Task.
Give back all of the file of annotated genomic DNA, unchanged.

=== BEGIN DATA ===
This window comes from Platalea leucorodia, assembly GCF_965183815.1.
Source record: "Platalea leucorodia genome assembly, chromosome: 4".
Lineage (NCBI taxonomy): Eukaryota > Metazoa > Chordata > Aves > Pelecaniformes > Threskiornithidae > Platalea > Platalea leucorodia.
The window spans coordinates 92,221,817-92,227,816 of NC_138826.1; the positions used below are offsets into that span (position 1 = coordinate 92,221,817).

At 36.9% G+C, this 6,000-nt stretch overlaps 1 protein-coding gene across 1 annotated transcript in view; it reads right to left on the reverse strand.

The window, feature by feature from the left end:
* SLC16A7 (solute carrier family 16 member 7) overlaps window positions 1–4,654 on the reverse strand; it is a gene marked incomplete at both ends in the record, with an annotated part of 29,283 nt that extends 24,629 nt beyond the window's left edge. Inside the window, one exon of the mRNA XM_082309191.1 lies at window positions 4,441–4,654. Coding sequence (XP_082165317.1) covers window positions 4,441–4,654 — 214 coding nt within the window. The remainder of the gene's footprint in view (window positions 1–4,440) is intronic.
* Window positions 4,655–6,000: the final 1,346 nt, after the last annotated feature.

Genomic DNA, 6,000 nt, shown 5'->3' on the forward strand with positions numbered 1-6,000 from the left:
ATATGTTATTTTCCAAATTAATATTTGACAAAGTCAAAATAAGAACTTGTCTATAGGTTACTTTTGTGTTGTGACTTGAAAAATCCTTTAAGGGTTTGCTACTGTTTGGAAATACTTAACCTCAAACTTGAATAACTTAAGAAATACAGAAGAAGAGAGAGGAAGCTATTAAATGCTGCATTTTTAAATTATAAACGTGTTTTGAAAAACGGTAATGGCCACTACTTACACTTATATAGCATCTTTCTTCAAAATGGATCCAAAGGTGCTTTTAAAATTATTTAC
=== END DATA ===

This window comes from Platalea leucorodia, assembly GCF_965183815.1.
Source record: "Platalea leucorodia genome assembly, chromosome: 4".
Lineage (NCBI taxonomy): Eukaryota > Metazoa > Chordata > Aves > Pelecaniformes > Threskiornithidae > Platalea > Platalea leucorodia.
The window spans coordinates 92,221,817-92,227,816 of NC_138826.1; the positions used below are offsets into that span (position 1 = coordinate 92,221,817).

At 36.9% G+C, this 6,000-nt stretch overlaps 1 protein-coding gene across 1 annotated transcript in view; it reads right to left on the reverse strand.

The window, feature by feature from the left end:
* SLC16A7 (solute carrier family 16 member 7) overlaps window positions 1–4,654 on the reverse strand; it is a gene marked incomplete at both ends in the record, with an annotated part of 29,283 nt that extends 24,629 nt beyond the window's left edge. Inside the window, one exon of the mRNA XM_082309191.1 lies at window positions 4,441–4,654. Coding sequence (XP_082165317.1) covers window positions 4,441–4,654 — 214 coding nt within the window. The remainder of the gene's footprint in view (window positions 1–4,440) is intronic.
* Window positions 4,655–6,000: the final 1,346 nt, after the last annotated feature.

Genomic DNA, 6,000 nt, shown 5'->3' on the forward strand with positions numbered 1-6,000 from the left:
ATATGTTATTTTCCAAATTAATATTTGACAAAGTCAAAATAAGAACTTGTCTATAGGTTACTTTTGTGTTGTGACTTGAAAAATCCTTTAAGGGTTTGCTACTGTTTGGAAATACTTAACCTCAAACTTGAATAACTTAAGAAATACAGAAGAAGAGAGAGGAAGCTATTAAATGCTGCATTTTTAAATTATAAACGTGTTTTGAAAAACGGTAATGGCCACTACTTACACTTATATAGCATCTTTCTTCAAAATGGATCCAAAGGTGCTTTTAAAATTATTTAC